here is an article about sql protocols which explains this error: Cannot Generate SSPI Context.
“Cannot Generate SSPI Context” error message.
Users sometime see the “Cannot Generate SSPI Context” error message.
A very good source for troubleshooting the error is
You can also find good information at Using Kerberos with SQL Server.
Here, I talk about one extreme situation: SQL server was running under
Local System and was shutdown accidentally. The user then decides to
run SQL server under a different account, e.g local account, domain
account etc., for whatever reasons. Then he/she hit this
“Cannot Generate SSPI Context” error when the client tries to connect
the server. Keep in mind this only happens when TCP is enabled for the
SQL server and is used by the client to connect the server.
What happened here is: When SQL server ran under Local System, it
had successfully registered the Service Principle Name (SPN) for the
service. The SPN is kept in the Active Directory and should be
de-registered when the server is shutdown. Due to the accidental
shutdown, SQL server failed to de-register the SPN. When the client
connects to the server using TCP, it can find the SPN in the
Active Directory and Kerberos will be used to perform the security
delegation. However, the new account is not the correct container
of the SPN, and Kerberos will fail.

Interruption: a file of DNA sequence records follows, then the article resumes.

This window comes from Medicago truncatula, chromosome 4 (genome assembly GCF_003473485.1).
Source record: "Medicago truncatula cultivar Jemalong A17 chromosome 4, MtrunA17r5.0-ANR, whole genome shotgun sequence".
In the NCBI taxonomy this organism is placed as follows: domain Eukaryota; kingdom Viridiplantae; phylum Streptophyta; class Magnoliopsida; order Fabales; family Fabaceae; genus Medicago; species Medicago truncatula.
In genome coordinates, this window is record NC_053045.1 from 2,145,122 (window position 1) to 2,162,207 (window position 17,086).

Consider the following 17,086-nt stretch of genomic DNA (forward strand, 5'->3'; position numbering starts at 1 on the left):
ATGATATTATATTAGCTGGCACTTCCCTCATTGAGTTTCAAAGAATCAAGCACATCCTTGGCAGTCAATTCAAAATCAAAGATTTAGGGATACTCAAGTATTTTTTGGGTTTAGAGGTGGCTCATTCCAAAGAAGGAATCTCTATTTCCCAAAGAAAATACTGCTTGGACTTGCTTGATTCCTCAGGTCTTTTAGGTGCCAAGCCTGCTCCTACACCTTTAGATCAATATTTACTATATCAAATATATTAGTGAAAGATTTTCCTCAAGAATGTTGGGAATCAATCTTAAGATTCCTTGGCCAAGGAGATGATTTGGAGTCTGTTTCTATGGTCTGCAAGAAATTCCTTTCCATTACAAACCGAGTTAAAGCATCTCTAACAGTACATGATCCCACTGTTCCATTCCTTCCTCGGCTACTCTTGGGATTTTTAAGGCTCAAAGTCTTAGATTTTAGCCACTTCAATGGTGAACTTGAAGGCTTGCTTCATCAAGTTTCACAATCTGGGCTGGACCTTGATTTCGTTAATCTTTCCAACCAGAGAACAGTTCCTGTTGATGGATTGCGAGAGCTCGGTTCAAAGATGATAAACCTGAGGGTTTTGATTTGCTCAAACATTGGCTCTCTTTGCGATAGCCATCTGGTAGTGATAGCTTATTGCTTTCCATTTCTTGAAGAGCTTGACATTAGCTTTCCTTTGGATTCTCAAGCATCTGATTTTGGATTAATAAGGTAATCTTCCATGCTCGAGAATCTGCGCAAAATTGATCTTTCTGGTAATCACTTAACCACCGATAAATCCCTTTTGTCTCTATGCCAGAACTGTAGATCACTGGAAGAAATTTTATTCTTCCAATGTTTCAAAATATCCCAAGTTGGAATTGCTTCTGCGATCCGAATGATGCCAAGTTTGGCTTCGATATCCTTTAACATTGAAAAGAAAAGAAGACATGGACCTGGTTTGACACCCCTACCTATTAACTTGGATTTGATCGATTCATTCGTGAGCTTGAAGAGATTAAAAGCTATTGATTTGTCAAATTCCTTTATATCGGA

When this happens, some people may choose to reinstall SQL Server
or even the whole OS. They may be frustrated by the fact that the
problem is still there if local or domain account is again chosen as
the service account. The SPN in the Active Directory won’t go away
even if you reinstall the OS.
Setspn.exe can be used to register/de-register SPNs. One can
register the same SPN for the same container more than one time.
The registration beyond the first registration may not do anything.
One de-registration will remove the SPN from Active Directory
totally. Because of this, the easiest first step to troubleshoot
“Cannot Generate SSPI Context” is to run SQL server under
Local System account and gracefully shut it down. You can then
change your service account to whatever you want. SPN will not
be registered and clients will fallback to use NTLM.
Also note that, if you made any change related to SPN or service
account on the server, the cached information on the clients may
need a couple of minutes to go away. You may see some
inconsistent information during this period. Just wait several
minutes in this case.
- Xinwei Hong, SQL Server Protocols
Registering an SPN:
The SPN is essentially a mapping between a principal name and the
Windows account that started the server instance service. This is
needed because the client will use the server’s hostname and the
TCP/IP port to which it connects to compose an SPN. If the SPN
mapping has not been performed, then the Windows security layer
will be unable to determine the account associated with the SPN and
Kerberos authentication will not be used. In an attempt to facilitate this,
the SQL Server 2005 instance will automatically try to register the SPN
with the AD at startup if TCP/IP is enabled. The problem is, however,
that only a domain administrator or a Local System account has the
authority to register an SPN. Therefore, in the majority of cases where
the service is started under a normal account, SQL Server will be unable
to register the SPN for the instance. This will not prevent the instance
from starting bu